Few occupations combine the excitement and reward of working in healthcare with an affordable, accessible education like phlebotomy does. Phlebotomists are the specialists who draw, process and document blood and other bodily fluids in healthcare facilities. Despite being an integral part of any medical team, phlebotomy is a much easier field to get into than being a nurse or a doctor. This is especially true in Michigan, which is home to a number of large healthcare networks and university-affiliated hospitals.
List of Phlebotomy Training Schools in Michigan
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One of the most attractive aspects of an education in phlebotomy is that it is accessible to anyone with a high school diploma or GED and who is 18 years old. Healthcare employers in Michigan generally look for candidates who have earned a certification through a phlebotomy course at a community college, vocational school, or online program. These licenses generally take around 80 or 90 hours in classrooms and labs, though some programs provide additional training if the student is pursuing national accreditation. Michigan’s lenient requirements mean that any high school graduate can become a phlebotomist with less than a year of classroom experience.
Application Process & Costs
The application process for phlebotomy courses is generally very easy. Because phlebotomists only require a certificate as opposed to a degree, some schools allow open enrollment. This means that anyone can enroll in the program as long as there is room and they can cover the costs. Some schools may require a small application fee but generally only require proof of a high school diploma or equivalent. The costs of phlebotomy programs are also relatively cheap compared to other healthcare careers. One can expect to pay between $1,100 and $2,000 though the average seems to be around $1,500 for the entire course. This price includes everything someone needs to become a phlebotomist in Michigan.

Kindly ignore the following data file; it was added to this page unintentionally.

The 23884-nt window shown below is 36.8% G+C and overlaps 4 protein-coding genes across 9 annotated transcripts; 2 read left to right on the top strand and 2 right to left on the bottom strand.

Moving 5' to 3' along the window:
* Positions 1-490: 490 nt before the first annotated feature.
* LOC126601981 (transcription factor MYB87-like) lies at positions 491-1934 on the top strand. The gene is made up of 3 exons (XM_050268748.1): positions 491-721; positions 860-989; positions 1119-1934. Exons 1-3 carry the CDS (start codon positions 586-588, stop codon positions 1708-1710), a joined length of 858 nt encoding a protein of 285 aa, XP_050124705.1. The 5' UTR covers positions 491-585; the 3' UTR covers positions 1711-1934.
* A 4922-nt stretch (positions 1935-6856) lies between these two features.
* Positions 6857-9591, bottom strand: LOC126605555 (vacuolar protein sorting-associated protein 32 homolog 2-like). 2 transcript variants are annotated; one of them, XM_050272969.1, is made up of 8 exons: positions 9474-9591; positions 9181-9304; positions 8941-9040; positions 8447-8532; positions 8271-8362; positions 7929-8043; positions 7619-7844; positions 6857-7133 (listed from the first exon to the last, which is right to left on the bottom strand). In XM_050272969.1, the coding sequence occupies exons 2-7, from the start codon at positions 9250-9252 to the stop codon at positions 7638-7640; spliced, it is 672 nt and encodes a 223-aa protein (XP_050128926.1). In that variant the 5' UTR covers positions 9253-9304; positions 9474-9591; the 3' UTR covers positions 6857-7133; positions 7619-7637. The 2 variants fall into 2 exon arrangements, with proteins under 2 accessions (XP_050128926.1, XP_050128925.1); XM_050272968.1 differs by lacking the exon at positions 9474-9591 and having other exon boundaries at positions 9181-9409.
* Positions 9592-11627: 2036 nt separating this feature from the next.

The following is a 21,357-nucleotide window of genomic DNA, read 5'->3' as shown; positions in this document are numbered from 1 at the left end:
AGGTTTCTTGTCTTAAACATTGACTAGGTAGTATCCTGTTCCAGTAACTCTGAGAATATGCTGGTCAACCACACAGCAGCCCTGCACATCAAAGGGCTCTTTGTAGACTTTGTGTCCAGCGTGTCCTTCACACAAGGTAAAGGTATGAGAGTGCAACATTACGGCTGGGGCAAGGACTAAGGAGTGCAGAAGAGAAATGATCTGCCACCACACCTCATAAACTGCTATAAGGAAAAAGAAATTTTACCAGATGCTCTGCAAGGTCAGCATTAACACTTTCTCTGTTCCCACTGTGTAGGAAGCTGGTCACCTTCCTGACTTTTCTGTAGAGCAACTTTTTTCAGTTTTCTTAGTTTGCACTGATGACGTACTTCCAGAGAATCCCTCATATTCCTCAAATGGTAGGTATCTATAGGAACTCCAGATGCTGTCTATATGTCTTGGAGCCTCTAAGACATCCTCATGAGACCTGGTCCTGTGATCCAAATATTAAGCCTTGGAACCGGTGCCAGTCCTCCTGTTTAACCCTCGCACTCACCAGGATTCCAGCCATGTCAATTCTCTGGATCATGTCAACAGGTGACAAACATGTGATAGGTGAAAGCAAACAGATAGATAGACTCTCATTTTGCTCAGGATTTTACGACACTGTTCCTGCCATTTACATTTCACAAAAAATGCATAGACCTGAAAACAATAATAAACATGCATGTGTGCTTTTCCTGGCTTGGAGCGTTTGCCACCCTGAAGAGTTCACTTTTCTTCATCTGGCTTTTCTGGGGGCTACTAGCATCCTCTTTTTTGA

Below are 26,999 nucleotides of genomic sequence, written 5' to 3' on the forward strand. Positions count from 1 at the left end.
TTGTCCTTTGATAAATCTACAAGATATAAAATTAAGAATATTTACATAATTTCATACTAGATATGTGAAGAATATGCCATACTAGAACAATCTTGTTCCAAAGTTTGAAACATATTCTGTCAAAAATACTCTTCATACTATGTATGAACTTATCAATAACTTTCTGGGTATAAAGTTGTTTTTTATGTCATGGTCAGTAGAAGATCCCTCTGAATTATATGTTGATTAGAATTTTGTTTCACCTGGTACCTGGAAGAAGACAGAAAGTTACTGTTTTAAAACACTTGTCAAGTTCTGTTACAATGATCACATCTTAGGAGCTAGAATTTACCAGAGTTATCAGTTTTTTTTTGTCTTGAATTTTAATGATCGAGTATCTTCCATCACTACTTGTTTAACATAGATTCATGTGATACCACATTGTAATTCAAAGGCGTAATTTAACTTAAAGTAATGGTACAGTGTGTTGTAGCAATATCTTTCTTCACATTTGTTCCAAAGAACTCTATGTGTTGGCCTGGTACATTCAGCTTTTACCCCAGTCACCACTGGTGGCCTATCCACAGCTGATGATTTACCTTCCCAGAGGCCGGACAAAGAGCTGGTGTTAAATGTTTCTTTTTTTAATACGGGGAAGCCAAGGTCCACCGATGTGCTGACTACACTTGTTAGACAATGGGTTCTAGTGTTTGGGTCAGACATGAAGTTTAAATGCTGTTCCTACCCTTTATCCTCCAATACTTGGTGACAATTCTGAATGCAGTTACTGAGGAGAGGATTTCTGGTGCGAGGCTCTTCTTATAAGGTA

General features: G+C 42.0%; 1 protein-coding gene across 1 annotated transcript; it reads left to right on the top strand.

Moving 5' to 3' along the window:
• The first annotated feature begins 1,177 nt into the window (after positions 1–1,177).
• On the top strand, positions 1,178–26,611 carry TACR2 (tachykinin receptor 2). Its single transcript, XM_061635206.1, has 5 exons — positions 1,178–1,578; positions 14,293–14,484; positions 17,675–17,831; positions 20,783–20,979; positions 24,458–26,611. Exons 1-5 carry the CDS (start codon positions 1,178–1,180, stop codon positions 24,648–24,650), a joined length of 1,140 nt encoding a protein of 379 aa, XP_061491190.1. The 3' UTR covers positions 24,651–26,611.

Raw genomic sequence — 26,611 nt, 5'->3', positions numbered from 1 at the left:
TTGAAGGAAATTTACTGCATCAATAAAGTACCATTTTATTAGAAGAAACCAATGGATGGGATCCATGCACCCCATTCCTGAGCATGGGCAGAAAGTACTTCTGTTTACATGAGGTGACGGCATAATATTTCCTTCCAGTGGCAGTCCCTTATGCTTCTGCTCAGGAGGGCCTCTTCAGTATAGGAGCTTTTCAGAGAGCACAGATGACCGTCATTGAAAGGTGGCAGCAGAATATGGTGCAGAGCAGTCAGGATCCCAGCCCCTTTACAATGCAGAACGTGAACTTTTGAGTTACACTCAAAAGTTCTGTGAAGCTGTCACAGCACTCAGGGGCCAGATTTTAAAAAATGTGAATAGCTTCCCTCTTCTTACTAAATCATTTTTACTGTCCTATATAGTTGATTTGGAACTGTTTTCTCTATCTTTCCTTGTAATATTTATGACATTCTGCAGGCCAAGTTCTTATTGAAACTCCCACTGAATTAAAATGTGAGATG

One of the commonly overlooked benefits of pursuing a phlebotomy license is the convenience of completing the classroom portion online. This allows the student to pursue their phlebotomy certificate without having to sacrifice their current job or responsibilities. In addition, Michigan has an excellent network of schools that offer distance learning. Since the classroom portion of phlebotomy training makes up around 90 hours of study, busy students will benefit from being able to work their classes around the rest of their schedule.
Maintaining Certification/License & Renewal
While Michigan does not require phlebotomists to be nationally certified, some people may choose to pursue a phlebotomy certification to increase their earning potential or allow them to work in other states. Requirements for earning and maintaining this certification varies depending on which agency is issuing the certificate. For example, the American Society of Phlebotomy Technicians requires six hours of continuing and an annual exam. Several agencies do not require any training or exam once the user is initially certified. Since Michigan does not require national certification, this process is optional. Phlebotomists will only have to worry about renewing their license if they are seeking employment outside of Michigan.
Salary & Job Prospects
Phlebotomists are currently enjoying extremely high job growth. According to the Bureau of Labor Statistics, phlebotomist jobs are expected to grow by 27% over the next 10 years. The median pay for phlebotomists is around $30,000 in Michigan, which is about in line with the national average. The cost of living in Michigan is relatively low, however, meaning that this salary goes farther than it will in many other states. Phlebotomists can be expected to be in strong demand in the coming decades as Michigan’s aging population increases the need for medical professionals.